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  • 4/13/2013

Reasons to eat more Pumpkin Squash


A pumpkin is a gourd-like squash of the genus Cucurbita and the family Cucurbitaceae (which also includes gourds). They typically have a thick, orange or yellow shell, creased from the stem to the bottom, containing the seeds and pulp. Pumpkins are widely grown for commercial use, and are used both in food and recreation.  Pumpkins are very versatile in their uses for cooking. Most parts of the pumpkin are edible, including the fleshy shell, the seeds, the leaves, and even the flowers.

The Nutrition of Pumpkin Squash

Vitamin A (Beta-Carotene)

The fruit contains some of the highest amounts of beta-carotene (an antioxidant that gives its rich orange color) which the body converts into vitamin A. This vitamin has both antioxidant and anti-inflammatory effects. Research has established that vitamin A promotes the health of lungs and reduces the risk of lung cancer. It also helps to prevent emphysema which stems from cigarette smoking or pollutants in the workplace and environment. Emphysema hinders respiratory functions and causes breathlessness. Vitamin A can help to prevent the oxidation of cholesterol in the body. Oxidized cholesterol accumulates in blood vessels and forms plaque which increases the risk of stroke and heart disease. Regular consumption of pumpkin can improve your cardiovascular health. The anti-inflammatory properties of the fruit can also help to reduce severity of symptoms if you suffer from asthma or arthritis.

B Vitamins

Folate (vitamin B9) in pumpkin can support your health in various ways. It helps to break down homocysteine, which is a dangerous by-product of metabolism. Homocysteine has the capacity to damage blood vessel walls which increases the risk of heart attack. Plenty of folate in the diet can help lower homcysteine levels and support the health of your heart. Folate has also been found helpful in protecting colon cells. Pumpkin is a good item in the diet if you want to reduce the risk of colon cancer.

Vitamin C

The fruit has a powerful antioxidant capacity due to the high content of vitamin C. This helps to boost your immunity. Common infections such as earache, sore throat, colds and the flu needn’t trouble you as much when pumpkin is regularly included in the diet.


Regular intake of pumpkin can help to stabilize your blood pressure. The fruit is a good source of potassium which helps to lower blood pressure. This is a boost to cardiovascular health.

Dietary Fiber

It has been shown that fiber can help fight certain cancers. Fiber accelerates food transit through the gut. Colon cells are therefore exposed to carcinogens for a shorter while. The fiber also helps to eliminate carcinogens from the body. Regular intake of pumpkin can help lower your risk of colon cancer.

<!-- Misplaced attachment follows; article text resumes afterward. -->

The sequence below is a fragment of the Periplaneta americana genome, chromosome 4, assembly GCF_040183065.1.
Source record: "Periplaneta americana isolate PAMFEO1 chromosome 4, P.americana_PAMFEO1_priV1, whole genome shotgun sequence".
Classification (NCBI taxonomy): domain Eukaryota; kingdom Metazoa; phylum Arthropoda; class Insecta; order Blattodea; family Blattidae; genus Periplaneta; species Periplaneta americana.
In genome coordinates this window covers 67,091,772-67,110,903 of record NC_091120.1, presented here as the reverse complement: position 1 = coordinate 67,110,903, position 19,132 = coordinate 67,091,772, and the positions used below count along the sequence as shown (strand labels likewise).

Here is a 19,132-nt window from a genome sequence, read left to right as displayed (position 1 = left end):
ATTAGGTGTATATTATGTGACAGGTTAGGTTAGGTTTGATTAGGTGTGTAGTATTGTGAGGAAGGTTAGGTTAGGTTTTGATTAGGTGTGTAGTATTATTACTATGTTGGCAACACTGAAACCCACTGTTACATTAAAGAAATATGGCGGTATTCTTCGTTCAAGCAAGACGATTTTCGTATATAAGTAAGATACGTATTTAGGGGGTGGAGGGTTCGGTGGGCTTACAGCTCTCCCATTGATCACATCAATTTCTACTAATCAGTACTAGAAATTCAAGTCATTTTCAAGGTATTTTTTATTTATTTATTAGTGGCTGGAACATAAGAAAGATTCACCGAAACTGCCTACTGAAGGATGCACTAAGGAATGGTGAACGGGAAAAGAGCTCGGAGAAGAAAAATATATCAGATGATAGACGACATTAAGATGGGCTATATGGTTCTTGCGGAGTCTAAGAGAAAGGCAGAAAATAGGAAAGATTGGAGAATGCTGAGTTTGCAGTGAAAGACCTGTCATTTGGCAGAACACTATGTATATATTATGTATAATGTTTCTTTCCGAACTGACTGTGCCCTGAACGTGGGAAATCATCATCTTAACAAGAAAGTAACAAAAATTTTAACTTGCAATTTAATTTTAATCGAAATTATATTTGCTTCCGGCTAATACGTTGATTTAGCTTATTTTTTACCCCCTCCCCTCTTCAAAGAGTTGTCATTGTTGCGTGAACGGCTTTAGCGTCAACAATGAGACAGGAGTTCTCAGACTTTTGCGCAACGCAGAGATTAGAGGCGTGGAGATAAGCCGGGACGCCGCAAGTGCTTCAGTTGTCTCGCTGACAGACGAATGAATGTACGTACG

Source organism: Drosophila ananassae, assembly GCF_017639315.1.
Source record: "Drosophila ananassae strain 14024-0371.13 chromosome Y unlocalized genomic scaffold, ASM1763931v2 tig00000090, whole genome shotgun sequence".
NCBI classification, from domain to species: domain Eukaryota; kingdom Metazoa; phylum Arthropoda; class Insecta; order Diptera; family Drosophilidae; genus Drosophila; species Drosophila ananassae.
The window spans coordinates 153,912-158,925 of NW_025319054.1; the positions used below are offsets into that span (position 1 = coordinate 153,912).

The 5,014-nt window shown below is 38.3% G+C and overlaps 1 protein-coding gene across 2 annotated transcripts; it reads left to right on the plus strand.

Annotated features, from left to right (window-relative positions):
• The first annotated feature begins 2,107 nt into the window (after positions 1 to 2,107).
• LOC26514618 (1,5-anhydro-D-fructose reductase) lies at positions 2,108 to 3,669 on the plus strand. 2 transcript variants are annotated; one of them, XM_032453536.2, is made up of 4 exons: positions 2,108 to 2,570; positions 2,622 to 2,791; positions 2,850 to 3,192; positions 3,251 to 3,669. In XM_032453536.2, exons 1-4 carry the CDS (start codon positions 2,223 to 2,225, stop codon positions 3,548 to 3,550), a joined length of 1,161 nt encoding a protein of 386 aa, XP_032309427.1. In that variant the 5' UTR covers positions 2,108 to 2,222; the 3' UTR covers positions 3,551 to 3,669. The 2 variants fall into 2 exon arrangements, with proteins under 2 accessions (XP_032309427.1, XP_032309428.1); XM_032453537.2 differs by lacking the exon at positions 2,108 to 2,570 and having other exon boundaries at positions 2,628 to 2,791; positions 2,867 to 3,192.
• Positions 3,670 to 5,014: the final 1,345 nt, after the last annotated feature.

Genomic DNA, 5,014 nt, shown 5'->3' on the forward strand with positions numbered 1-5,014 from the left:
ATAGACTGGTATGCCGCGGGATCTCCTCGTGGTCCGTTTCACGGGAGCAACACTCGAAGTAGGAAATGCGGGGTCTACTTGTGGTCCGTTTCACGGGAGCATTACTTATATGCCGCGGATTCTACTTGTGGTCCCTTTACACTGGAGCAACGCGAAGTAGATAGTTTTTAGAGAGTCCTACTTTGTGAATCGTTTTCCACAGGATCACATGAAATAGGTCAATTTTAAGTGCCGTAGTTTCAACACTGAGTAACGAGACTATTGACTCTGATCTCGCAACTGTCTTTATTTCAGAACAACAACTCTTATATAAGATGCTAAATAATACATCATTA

Health Benefits of Pumpkin

Pumpkins keep eyesight sharp. A cup of cooked, mashed pumpkin contains more than 200-percent of your recommended daily intake of vitamin-A, which aids vision, particularly in dim light.

Aids in Weight Loss

According to the U.S. Department of Health and Human Services, increasing fiber intake is one of the key dietary guidelines toward improving your health. Pumpkins provide a high source of fiber which aids in keeping your weight under control and keeping your digestive system regular. It also helps you slow down on your eating so that your body can detect when it’s full.  The daily recommended intake for fiber is about 20 to 35 grams.  One cup of canned or cooked pumpkin provides about 7 grams of fiber.

Pumpkin Seeds are Heart Healthy

Pumpkin seeds are high in phytosterols. Phytosterols are plant components that aid in keeping stable levels of cholesterol and help reduce the risk of heart disease. ”‌Because they have very low systemic absorption and are already present in healthy diets, increasing the intake of phytosterols may be a practical way to reduce coronary heart disease with minimum risk”‌, according to a study done by the Department of Internal Medicine.

Boosts Your Mood

Just like turkey, pumpkins are a natural source of L-tryptophan, an amino acid important to the production of serotonin. Serotonin can help stabilize your moods by helping to alleviate symptoms of depression, anxiety, and insomnia.

Natural Skin Enhancer

As mentioned previously, pumpkins are an excellent source or carotenoids, essential fatty acids, and vitamins A, C, and E. Beta-carotene is a great anti-aging carotenoid that helps neutralizes free radicals and fights wrinkles. The essential fatty acids help to provide protection from high blood pressure, arthritis and cancer and promote healthy skin by improving elasticity. Vitamins A, C, and E also help cleanse and hydrate the skin. To reap the benefits of the powerful antioxidants in pumpkin, make sure you save the pulp and add it to your skincare recipes or baked goods.






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King of Fruits

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